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Effects of Anxiety

Tanya J. Peterson, MS, NCC, DAIS
Anxiety can severely limit lives, so much so that it can be difficult to leave the house to go to work (or anywhere else for that matter). This makes daily functioning, including to going to work, incredibly difficult. While it's not necessarily a quick and easy process, you can break free from the shackles of anxiety, anxiety attacks, or panic attacks and not only get to work but feel steady and actually enjoy life again. 
Tanya J. Peterson, MS, NCC, DAIS
Anxiety often causes impatience. It's a unique type of impatience, though--not that feeling of annoyance that comes from being mildly inconvenienced, but a deeper sense of immediacy or urgency that makes us believe that we have to act on a sudden thought or emotion now because it is our only chance and disasters might happen if we don't take action immediately. It's also different than the impulsivity that makes people do things without thinking them through. The impulse to act driven by anxiety happens because of too much thinking. It's possible to resist the urge to act and operate from a sense of peace rather than anxiety.
TJ DeSalvo
One of the most damaging misconceptions about mental illness, anxiety included, is that it’s somehow necessary to produce something creative. This could not be further from the truth – the reality is often the exact opposite. Anxiety can often be crippling to creativity, for reasons that are, when they are given even just a little thought, more than obvious.
Tanya J. Peterson, MS, NCC, DAIS
Anxiety affects us deeply and in many ways, including taking over our thoughts. Anxious thoughts can be loud, obnoxious, repetitive, and bothersome. They seem real and accurate. We think something; therefore, it must be true. In reality, however, our thoughts--especially anxious thoughts--aren't reliable. There are many different types of anxious thoughts that become repetitive patterns, and because they repeat in our heads, they feel very real. We come to believe them, and this affects our actions and overall happiness. Here's a look at one particularly bothersome anxious thinking pattern, all-or-nothing thinking, and an exercise to change these anxious thoughts.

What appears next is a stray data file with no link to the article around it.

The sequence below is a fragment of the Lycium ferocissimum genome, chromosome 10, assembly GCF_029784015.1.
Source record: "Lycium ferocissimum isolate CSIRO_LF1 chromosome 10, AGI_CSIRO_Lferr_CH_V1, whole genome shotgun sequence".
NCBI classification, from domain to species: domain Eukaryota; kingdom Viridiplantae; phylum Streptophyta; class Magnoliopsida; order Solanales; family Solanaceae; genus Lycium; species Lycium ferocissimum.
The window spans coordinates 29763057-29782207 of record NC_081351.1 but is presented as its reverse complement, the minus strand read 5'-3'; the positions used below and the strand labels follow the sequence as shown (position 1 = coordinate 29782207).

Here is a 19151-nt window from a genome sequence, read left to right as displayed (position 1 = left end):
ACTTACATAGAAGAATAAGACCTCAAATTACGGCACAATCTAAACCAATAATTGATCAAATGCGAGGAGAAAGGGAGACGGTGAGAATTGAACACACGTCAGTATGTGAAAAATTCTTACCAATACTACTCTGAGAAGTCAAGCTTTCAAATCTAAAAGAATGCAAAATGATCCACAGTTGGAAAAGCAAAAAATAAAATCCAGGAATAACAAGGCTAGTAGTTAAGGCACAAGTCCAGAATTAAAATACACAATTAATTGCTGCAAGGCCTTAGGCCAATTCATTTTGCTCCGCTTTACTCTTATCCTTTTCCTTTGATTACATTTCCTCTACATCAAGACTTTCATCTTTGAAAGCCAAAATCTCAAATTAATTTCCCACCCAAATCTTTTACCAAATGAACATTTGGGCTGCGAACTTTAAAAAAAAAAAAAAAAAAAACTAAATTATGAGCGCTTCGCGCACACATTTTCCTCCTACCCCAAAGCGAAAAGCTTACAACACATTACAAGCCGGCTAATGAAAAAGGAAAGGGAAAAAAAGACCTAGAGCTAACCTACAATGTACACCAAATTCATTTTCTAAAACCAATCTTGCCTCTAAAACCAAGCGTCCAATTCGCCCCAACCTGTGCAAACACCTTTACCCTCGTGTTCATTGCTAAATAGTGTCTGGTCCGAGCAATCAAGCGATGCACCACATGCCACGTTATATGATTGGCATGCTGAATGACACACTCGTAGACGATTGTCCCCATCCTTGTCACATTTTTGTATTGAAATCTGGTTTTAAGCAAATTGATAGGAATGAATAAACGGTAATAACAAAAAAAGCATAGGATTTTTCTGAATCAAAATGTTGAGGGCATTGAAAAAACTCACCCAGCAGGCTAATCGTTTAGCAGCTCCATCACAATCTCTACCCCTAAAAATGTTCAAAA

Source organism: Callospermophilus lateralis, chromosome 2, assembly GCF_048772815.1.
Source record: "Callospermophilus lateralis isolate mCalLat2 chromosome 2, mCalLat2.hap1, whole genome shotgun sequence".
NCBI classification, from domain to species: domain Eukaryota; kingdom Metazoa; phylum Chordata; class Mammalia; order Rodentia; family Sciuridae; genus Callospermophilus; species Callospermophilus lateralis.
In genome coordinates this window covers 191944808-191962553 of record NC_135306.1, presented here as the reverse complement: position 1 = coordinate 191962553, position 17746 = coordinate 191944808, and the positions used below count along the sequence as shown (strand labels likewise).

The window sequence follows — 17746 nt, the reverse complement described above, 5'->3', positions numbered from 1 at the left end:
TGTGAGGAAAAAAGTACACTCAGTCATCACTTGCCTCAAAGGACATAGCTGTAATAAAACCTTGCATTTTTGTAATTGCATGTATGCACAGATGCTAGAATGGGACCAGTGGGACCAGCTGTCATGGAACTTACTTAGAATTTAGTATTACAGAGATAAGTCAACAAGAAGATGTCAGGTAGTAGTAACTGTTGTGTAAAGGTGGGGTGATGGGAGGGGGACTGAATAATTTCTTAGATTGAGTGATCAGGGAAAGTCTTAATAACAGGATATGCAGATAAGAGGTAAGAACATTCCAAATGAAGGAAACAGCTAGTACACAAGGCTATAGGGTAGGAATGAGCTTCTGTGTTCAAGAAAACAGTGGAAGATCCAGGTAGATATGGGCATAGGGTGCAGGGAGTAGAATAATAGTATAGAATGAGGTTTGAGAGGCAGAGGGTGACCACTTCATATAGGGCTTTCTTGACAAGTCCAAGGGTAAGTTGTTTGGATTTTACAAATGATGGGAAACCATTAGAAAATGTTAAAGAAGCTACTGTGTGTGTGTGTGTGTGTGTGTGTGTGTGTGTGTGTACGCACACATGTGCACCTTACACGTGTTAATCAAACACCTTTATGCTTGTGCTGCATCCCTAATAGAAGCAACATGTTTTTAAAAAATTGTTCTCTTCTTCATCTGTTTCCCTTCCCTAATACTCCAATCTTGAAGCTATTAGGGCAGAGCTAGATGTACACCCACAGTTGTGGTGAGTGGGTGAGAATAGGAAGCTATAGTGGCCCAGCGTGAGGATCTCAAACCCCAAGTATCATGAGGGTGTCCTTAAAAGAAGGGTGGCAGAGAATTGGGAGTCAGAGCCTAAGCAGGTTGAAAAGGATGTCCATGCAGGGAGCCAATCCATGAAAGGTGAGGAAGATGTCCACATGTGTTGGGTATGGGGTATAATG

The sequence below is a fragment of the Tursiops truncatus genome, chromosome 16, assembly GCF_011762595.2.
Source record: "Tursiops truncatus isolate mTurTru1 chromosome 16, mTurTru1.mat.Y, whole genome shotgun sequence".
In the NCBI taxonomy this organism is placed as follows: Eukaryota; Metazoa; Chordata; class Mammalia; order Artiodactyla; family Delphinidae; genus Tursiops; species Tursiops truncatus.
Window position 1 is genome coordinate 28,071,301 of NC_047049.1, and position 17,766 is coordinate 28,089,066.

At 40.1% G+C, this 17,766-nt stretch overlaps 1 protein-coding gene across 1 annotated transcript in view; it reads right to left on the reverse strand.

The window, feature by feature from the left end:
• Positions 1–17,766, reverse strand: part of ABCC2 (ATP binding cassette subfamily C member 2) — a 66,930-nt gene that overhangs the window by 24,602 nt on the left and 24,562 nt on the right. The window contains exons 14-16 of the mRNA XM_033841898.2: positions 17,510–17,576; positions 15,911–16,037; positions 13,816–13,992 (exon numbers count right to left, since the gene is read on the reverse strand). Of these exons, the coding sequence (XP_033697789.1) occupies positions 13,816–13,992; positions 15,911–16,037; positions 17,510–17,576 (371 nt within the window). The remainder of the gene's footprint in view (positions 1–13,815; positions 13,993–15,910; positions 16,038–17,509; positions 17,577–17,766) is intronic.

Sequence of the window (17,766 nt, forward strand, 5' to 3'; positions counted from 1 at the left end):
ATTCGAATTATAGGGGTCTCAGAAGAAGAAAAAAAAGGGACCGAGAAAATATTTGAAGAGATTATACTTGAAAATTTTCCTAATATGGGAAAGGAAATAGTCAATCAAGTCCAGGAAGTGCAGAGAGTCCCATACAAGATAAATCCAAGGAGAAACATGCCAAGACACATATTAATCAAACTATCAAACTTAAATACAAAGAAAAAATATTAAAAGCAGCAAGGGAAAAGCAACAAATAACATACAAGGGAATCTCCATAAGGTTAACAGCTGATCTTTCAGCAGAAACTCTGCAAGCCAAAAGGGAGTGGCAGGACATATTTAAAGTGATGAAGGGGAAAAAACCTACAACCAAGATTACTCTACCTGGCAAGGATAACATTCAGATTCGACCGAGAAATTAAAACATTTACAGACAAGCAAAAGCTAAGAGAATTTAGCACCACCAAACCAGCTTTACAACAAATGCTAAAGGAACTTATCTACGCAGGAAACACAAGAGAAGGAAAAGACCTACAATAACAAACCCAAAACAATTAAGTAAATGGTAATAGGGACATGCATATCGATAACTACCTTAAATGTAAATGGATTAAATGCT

Tanya J. Peterson, MS, NCC, DAIS
Do you play tug-of-war with your anxious thoughts? I often find myself playing this exhausting, time-consuming game, and it can be frustrating. If you find yourself trying to let go of anxious thoughts, but they keep returning, you could be playing mental tug-of-war with anxiety. It's something that happens automatically and repeatedly, but you don't have to play. If you tend to overthink, playing tug-of-war too often, and would rather do something else, read on for insights into this annoying mental game and ways to put down the rope.
TJ DeSalvo
Those who read this blog may remember that it was a little over a year ago that I lost my apartment, almost all my possessions, and nearly my life in a massive fire. In the year since the fire, I have tried my best to return my life to some degree of normalcy. This has proved to be much more difficult than I could have imagined. Having never had to come to terms with a traumatic experience such as this, I’ve learned that the aftereffects of such traumas can be surprisingly unexpected.
TJ DeSalvo
I’m far from the first person to discuss the above topic. However, I feel it is important to continually raise awareness of the social causes of anxiety until those causes are recognized more broadly.
Tanya J. Peterson, MS, NCC, DAIS
Anxiety-related brain fog help is available. That's important because brain fog is a frustrating occurrence that can disrupt daily functioning and impact how we feel about the quality of our lives. An experience rather than a medical or mental health diagnosis, the brain fog that can accompany anxiety can make us feel disorganized and forgetful, frustrated that we can't seem to make a simple decision--and then even more anxious because of it. That this mental fogginess can be an effect of anxiety rather than an actual mental illness is positive news. This isn't something inherently wrong with the brain, which means that we can directly address it. In the spirit of blowing away the fog and clearing our mind, here are 12 practical tips for helping anxiety-related brain fog.
Tanya J. Peterson, MS, NCC, DAIS
Anxiety-related brain fog is an annoying effect of anxiety that can be exhausting, frustrating, and downright discouraging. With anxiety, brain fog is mental exhaustion that spreads through our whole being and seeps in between anxious thoughts, seeming to blunt all thoughts but those pesky, anxious ones. It can be difficult to work our way out of brain fog because it turns thinking and problem-solving into a gargantuan task. Even when motivated to clear it, it's hard to know where to start. Read on for more on anxiety-induced brain fog and how to emerge from it.
Tanya J. Peterson, MS, NCC, DAIS
Anxiety and stress are similar in nature. They both are typically unwelcome invaders intruding on our lives, rudely disrupting our inner peace and calm. Because they are related, people often use the terms interchangeably. Technically, there is a slight difference between stress and anxiety. For each of us in our daily lives, though, does the difference really matter? Read on, and decide for yourself.